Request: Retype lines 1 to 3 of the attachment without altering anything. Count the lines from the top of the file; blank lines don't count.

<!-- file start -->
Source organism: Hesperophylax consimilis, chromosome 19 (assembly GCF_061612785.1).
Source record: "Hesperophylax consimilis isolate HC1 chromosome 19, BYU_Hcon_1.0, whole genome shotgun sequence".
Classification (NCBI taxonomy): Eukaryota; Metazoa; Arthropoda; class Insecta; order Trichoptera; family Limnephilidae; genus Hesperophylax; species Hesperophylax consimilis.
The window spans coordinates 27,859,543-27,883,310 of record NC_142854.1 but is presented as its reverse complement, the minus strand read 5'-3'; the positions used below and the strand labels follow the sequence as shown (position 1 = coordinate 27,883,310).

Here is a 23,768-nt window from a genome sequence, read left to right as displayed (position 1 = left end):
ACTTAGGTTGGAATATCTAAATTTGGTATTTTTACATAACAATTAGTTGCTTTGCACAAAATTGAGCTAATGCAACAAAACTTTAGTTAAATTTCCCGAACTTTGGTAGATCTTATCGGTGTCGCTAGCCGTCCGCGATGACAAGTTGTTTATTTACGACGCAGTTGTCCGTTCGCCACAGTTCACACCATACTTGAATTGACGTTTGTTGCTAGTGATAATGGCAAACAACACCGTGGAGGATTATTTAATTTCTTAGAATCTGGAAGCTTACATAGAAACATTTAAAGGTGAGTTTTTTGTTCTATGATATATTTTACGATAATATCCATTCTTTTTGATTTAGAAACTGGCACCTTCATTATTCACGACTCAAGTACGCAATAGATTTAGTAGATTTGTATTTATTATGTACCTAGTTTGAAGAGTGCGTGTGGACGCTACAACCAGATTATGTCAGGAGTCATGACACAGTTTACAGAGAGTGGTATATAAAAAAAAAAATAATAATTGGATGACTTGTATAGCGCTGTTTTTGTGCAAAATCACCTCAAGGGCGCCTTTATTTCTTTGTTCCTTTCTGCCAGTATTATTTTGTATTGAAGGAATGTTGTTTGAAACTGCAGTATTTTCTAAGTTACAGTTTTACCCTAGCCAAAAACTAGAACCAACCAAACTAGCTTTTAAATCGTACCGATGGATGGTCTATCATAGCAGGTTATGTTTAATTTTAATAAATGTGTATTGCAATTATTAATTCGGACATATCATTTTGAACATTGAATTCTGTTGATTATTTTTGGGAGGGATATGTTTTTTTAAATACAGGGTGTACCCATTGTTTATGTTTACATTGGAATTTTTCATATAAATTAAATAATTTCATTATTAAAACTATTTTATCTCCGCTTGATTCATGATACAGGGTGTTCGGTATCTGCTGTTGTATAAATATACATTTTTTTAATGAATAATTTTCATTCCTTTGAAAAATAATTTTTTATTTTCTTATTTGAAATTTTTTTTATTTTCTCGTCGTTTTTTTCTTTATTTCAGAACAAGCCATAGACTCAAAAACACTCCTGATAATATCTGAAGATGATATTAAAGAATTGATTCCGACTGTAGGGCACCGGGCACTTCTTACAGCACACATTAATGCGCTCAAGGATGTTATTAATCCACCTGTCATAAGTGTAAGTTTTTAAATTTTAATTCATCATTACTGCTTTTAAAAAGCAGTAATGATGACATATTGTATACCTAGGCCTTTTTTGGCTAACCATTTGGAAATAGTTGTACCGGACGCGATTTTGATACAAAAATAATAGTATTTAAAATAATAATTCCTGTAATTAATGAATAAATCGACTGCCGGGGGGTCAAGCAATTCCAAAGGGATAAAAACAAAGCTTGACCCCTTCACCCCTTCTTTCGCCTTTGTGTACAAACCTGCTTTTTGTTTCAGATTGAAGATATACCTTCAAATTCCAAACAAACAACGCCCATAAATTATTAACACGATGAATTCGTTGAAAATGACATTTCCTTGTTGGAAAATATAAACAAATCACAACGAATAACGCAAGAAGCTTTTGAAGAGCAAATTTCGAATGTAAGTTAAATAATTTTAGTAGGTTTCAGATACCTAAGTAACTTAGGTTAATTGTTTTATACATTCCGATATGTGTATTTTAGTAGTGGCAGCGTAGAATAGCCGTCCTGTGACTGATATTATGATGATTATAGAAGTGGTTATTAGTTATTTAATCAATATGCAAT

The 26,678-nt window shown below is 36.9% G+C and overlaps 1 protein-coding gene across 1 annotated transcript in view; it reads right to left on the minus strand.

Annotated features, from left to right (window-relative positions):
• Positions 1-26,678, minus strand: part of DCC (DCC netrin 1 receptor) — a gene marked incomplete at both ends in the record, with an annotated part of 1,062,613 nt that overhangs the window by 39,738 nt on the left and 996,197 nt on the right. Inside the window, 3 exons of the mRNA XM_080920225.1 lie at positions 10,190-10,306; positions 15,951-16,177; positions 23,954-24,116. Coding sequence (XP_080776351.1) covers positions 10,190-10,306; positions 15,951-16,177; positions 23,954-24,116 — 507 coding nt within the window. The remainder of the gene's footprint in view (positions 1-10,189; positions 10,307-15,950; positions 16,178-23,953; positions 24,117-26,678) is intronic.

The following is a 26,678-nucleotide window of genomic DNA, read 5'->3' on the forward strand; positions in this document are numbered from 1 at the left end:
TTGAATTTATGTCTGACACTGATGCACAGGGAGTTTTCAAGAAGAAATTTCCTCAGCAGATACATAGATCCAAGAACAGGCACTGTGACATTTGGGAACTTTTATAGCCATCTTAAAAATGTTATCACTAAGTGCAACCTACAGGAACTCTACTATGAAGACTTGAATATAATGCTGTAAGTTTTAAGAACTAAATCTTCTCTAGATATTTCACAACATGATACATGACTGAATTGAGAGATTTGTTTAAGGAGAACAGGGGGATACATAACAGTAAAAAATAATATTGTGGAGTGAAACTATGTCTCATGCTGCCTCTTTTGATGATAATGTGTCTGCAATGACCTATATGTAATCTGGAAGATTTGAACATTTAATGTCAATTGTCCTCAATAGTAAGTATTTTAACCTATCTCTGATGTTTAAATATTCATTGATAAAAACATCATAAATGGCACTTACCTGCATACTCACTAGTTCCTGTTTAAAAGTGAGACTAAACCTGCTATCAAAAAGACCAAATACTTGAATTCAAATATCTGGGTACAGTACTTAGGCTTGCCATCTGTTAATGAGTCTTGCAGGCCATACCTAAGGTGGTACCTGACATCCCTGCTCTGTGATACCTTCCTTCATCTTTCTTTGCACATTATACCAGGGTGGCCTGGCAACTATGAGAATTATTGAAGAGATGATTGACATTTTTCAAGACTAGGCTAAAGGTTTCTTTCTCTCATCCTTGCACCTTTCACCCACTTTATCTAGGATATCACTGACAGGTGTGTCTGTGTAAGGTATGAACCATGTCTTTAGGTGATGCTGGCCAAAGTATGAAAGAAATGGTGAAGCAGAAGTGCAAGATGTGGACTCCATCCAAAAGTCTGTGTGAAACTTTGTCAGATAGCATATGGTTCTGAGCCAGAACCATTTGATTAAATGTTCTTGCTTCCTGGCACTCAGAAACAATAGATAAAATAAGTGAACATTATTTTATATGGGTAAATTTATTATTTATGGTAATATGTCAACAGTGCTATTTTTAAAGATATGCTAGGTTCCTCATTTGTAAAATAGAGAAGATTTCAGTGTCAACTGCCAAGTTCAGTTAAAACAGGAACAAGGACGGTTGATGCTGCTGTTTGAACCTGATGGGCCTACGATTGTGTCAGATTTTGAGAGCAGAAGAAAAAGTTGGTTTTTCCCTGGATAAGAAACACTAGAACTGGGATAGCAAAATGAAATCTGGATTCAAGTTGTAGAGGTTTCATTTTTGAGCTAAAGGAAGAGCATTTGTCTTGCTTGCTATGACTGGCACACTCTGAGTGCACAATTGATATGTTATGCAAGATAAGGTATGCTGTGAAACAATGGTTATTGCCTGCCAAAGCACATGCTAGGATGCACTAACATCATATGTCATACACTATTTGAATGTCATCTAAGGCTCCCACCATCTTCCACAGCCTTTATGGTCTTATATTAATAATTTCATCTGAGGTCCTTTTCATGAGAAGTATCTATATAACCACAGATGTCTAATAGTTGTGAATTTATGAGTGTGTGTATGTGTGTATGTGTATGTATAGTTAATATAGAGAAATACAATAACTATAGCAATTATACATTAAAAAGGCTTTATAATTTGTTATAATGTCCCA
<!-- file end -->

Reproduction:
Source organism: Hesperophylax consimilis, chromosome 19 (assembly GCF_061612785.1).
Source record: "Hesperophylax consimilis isolate HC1 chromosome 19, BYU_Hcon_1.0, whole genome shotgun sequence".
Classification (NCBI taxonomy): Eukaryota; Metazoa; Arthropoda; class Insecta; order Trichoptera; family Limnephilidae; genus Hesperophylax; species Hesperophylax consimilis.